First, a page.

The Crown Family Grand Victoria Foundation Knight Hawk Coal, LLC Illinois Archaeological Society Illinois Clean Energy Community Foundation The McKnight Foundation Oerter Foundation Waste Management William A. Kerr Foundation William T. Kemper Foundation

Investing In The Nature of Southwestern Illinois The oak is a storied treasure throughout the Southwestern Illinois landscape, symbolizing strength, stability and longevity. Like the oak, our members provide strength, stability, and longevity to HeartLands Conservancy.

Become a Member Today’s children will be 65 years old when an oak tree planted today begins to reach its version of adulthood. Their children will be the ones to first appreciate the full majesty of a mature oak’s dappled shape. “Investing In The Nature Of Southwestern Illinois” today, ensures vital and thriving communities with fresh air, flowing rivers, and fields of plenty for our future generations. You can become a part of a diverse community of people, businesses and organizations who treasure Southwestern Illinois and work together so that our region will always be a place of beauty and natural life. As the oldest and largest environmental nonprofit serving our region, our success and continued work is made possible by the support of our members, sponsors, and private foundation awards. We are grateful to share this journey with you.

Board Members Robert J. Hilgenbrink, Chair

Frank O. Miles, Vice Chair

Lester Harnetiaux, Secretary

Darrell Brink, Treasurer

William Boardman

Craig Bressan

Jane Eckert

Terry Lammers

Charles Meier

Ron O’Connor

Cliff Schuette

Robert Weck

IL Green Economy Network Shiloh, IL Bond County Realtors Greenville, IL

Firehouse Contracting, LLC Chicago, IL Eckert AgriMarketing University City, MO IL State Representative, 108th District Okawville, IL Schuette Seed Breese, IL

America’s Central Port Granite City, IL

Brink Brothers Grain & Trucking Sandoval, IL Prairie State Generating Company Marissa, IL Regions Bank Belleville, IL

O’Connor & Partners Belleville, IL Southwestern Illinois College Belleville, IL

Staff Mike Andreas

Mark Badasch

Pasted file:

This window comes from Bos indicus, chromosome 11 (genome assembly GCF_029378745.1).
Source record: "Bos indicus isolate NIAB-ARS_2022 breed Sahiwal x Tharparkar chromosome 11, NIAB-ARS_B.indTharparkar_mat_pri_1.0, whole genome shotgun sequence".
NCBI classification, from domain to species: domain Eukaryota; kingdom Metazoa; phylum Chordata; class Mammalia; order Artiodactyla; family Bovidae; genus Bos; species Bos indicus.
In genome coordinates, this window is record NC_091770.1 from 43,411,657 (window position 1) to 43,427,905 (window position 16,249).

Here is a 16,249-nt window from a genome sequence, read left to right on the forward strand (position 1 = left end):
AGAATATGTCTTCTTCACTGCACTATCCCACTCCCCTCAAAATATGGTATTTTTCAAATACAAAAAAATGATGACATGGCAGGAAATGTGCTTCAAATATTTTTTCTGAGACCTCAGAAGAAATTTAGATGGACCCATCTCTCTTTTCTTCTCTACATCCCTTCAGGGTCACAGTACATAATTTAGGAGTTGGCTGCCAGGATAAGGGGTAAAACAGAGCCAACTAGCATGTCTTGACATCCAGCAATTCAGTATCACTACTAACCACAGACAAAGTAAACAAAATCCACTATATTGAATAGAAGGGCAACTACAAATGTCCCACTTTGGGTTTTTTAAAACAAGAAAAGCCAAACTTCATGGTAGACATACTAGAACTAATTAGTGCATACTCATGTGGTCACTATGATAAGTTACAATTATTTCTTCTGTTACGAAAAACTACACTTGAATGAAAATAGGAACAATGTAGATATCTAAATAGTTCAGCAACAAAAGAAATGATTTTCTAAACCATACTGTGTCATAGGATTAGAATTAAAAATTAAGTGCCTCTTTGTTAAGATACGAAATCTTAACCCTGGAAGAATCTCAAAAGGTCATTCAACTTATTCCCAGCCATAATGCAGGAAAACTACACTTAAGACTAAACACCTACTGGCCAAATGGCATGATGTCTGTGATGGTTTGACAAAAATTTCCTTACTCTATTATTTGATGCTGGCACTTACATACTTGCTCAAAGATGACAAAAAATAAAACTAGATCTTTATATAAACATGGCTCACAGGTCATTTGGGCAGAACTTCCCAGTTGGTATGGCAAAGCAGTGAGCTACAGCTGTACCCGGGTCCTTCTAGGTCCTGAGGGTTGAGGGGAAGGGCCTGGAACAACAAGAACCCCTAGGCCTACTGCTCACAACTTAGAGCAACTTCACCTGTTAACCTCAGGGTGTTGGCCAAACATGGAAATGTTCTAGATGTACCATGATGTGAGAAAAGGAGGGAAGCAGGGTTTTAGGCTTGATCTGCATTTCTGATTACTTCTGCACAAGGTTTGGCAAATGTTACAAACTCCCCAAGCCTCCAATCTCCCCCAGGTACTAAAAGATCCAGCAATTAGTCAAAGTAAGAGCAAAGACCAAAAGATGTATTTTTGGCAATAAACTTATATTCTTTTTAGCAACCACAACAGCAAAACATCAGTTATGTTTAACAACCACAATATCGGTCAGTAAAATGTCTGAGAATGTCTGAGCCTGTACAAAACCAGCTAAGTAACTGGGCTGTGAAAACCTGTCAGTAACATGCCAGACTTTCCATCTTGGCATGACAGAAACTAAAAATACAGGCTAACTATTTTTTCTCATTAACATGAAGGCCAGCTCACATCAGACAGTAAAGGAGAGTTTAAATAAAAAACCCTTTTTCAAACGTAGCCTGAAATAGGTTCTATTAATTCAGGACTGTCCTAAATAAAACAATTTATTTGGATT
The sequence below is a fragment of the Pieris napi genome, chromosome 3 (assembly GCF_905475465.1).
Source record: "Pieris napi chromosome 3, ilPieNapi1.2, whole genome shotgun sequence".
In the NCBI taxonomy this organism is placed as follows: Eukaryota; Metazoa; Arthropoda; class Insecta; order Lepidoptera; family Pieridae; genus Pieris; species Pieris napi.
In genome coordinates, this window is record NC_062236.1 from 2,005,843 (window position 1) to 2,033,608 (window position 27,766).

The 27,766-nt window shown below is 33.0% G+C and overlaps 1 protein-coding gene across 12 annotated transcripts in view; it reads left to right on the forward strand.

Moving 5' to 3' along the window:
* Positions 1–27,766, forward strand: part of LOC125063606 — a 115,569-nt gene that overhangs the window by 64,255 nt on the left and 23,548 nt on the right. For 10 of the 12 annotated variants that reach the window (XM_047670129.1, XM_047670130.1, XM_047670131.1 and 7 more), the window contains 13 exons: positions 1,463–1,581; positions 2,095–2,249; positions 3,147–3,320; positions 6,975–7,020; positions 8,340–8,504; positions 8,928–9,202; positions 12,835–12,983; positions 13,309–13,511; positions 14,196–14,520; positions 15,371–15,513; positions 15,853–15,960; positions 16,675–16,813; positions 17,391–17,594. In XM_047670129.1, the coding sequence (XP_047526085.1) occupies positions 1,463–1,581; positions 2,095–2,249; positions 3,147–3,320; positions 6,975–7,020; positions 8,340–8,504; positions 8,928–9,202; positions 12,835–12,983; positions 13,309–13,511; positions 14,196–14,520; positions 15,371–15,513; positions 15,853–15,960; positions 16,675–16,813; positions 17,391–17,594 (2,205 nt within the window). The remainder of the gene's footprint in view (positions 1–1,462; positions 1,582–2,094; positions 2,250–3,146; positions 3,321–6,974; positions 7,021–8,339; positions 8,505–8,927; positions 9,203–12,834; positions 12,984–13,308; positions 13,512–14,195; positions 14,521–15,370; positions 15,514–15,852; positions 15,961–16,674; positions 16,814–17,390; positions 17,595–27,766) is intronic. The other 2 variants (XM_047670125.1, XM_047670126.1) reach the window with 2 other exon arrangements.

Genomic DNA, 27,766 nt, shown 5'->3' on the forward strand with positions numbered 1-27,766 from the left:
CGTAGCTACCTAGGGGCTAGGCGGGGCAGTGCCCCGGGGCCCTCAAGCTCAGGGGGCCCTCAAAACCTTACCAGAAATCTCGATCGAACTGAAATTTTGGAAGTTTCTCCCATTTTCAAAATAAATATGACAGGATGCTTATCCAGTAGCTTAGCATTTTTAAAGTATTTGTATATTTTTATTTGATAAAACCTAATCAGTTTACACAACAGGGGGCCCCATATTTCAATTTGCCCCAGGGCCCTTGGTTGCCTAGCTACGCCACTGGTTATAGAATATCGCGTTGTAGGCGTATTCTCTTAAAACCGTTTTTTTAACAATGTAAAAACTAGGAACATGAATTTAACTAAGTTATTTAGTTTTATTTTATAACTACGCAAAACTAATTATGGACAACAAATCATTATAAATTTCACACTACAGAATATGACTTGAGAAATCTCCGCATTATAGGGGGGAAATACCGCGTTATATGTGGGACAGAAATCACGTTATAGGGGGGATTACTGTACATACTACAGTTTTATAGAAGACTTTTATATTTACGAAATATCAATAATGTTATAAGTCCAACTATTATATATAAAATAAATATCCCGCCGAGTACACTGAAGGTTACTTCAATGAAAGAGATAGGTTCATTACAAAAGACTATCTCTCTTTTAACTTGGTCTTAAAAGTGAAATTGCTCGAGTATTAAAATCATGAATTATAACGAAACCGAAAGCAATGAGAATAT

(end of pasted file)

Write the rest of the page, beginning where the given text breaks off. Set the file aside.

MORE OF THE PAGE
Special Projects - Animal Waste

Special Projects - Mounds Initiative

Dave Eustis

Stephen Ibendahl, ASLA, RLA,

Executive Director

Sustainability Planner

Marty Kemper

Roberta LaSalvia

Special Projects - Invasive Species


Erica Link

Mary Ann Lopez Drake

Development Coordinator

Marketing and Events Coordinator

Laura Lyon

Allie McCreary

Special Projects - Mounds Initiative

Environmental Programs Technician

Megan Riechmann, AICP

Sarah Vogt

Community and Environmental Planner

Environmental Programs Technician

Ed Weilbacher

Steve Widowski

Special Projects - Mounds Initiative

Special Projects - Middle Mississippi River


For the year end December 31, 2012, with comparative totals for 2011



97,789 398,385 58,445 1,222,736 61,003 185,000 472,356

89,987 1,056,144 60,943 421,493 135,595 2,200 351,020



Conservation of Open Space .................................................... Liveable/Sustainable Communities ............................................. Administrative ............................................................................... Fundraising .................................................................................... TOTAL Expenses

147,219 1,724,295 208,919 33,336 2,113,770

518,513 904,173 202,160 19,066 1,643,911

Revenue over (under) expenses ................................................



Net assets, beginning of the year .............................................



Net assets, end of the year ........................................................




Service Agreements ..................................................................... Foundation Awards ...................................................................... State ................................................................................................ Federal ............................................................................................ Unrestricted Donations ............................................................... Temporarily & Permanently Restricted Donations ................. Other Revenue ............................................................................... TOTAL Revenue













Investing In The Nature Of Southwestern Illinois

406 East Main Street Mascoutah, Illinois 62258

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Annual report 2012  

HeartLands Conservancy Annual Report for 2012